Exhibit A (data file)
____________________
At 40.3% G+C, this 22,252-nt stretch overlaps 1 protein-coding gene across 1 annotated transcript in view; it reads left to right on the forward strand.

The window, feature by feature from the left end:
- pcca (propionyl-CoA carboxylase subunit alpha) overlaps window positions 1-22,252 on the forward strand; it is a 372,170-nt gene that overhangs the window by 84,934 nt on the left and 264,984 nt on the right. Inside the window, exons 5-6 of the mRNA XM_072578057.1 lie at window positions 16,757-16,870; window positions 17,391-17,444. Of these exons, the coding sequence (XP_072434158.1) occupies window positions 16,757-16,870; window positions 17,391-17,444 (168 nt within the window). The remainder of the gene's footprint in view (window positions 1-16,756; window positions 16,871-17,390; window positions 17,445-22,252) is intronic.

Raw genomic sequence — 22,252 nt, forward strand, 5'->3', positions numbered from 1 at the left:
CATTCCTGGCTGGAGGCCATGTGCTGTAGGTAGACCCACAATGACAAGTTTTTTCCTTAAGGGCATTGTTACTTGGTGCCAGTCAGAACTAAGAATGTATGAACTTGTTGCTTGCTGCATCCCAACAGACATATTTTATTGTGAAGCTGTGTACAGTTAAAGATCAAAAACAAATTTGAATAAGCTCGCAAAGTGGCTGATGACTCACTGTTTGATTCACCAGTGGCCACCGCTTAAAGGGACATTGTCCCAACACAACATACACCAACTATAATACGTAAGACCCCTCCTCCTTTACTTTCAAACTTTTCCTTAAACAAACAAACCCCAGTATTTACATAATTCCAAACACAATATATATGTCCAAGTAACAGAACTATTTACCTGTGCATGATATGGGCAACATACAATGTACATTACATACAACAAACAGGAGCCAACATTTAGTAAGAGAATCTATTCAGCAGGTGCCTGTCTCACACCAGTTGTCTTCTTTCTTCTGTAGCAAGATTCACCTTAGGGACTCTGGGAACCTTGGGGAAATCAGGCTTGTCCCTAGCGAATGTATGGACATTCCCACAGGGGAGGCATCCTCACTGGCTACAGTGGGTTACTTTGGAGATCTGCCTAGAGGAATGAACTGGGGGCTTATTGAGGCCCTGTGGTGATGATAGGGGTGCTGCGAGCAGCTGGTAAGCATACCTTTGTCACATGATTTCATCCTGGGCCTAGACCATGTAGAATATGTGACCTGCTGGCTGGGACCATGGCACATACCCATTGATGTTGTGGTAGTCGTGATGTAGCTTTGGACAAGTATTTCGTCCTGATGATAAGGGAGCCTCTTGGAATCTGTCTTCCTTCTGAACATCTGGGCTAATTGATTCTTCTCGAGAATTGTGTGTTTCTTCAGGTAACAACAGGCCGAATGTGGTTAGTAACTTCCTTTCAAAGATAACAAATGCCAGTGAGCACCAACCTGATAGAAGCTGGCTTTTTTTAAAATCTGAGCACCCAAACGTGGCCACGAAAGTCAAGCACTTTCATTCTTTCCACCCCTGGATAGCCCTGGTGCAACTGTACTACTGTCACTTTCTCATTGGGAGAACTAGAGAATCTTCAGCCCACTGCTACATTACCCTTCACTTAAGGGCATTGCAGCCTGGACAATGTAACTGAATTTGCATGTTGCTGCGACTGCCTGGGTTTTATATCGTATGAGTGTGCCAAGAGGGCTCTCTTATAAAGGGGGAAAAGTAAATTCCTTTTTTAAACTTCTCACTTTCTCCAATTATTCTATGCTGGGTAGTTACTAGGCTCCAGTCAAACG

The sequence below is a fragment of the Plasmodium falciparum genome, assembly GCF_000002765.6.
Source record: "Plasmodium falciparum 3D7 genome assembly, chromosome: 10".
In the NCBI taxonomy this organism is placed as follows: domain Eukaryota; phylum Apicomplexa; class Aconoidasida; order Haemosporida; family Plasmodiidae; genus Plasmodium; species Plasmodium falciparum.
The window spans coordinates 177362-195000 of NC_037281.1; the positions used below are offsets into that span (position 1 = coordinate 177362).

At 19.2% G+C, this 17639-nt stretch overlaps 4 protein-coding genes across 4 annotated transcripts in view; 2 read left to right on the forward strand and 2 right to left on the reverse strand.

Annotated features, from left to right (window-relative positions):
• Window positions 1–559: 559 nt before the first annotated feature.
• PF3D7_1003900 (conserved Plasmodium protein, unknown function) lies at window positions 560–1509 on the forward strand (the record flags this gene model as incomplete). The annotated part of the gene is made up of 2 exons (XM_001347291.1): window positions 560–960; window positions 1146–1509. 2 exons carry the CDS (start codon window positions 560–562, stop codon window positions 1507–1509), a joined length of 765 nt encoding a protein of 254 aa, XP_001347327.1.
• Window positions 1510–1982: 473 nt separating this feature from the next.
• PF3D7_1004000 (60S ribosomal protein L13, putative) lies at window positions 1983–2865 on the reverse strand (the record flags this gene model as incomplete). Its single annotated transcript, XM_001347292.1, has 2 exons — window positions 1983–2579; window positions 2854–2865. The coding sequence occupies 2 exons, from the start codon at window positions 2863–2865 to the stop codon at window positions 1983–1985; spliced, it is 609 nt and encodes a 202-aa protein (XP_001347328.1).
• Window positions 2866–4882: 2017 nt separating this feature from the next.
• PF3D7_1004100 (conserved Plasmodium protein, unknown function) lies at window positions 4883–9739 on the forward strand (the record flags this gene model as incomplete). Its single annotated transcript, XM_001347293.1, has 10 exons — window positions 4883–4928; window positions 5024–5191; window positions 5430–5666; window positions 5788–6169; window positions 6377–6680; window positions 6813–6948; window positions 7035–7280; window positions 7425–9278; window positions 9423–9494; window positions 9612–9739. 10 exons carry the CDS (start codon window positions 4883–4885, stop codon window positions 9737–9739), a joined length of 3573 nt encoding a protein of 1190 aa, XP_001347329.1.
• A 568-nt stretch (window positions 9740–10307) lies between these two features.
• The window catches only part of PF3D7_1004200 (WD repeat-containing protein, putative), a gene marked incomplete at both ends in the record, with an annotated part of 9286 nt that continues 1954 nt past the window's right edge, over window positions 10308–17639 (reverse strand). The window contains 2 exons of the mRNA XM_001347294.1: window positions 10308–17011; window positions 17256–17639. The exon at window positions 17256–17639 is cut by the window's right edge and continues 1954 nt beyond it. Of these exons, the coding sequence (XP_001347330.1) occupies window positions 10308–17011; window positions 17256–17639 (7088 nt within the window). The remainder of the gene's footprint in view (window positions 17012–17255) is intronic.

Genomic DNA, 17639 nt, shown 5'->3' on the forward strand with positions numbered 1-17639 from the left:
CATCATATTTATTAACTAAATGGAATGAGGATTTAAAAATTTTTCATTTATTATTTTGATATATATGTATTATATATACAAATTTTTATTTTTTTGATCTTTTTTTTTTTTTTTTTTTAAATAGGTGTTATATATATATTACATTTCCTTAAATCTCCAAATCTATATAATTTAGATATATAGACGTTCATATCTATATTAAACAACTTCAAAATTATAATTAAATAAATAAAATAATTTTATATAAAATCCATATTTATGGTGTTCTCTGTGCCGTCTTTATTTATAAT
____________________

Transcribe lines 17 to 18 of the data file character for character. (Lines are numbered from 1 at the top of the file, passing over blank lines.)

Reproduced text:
• PF3D7_1004100 (conserved Plasmodium protein, unknown function) lies at window positions 4883–9739 on the forward strand (the record flags this gene model as incomplete). Its single annotated transcript, XM_001347293.1, has 10 exons — window positions 4883–4928; window positions 5024–5191; window positions 5430–5666; window positions 5788–6169; window positions 6377–6680; window positions 6813–6948; window positions 7035–7280; window positions 7425–9278; window positions 9423–9494; window positions 9612–9739. 10 exons carry the CDS (start codon window positions 4883–4885, stop codon window positions 9737–9739), a joined length of 3573 nt encoding a protein of 1190 aa, XP_001347329.1.
• A 568-nt stretch (window positions 9740–10307) lies between these two features.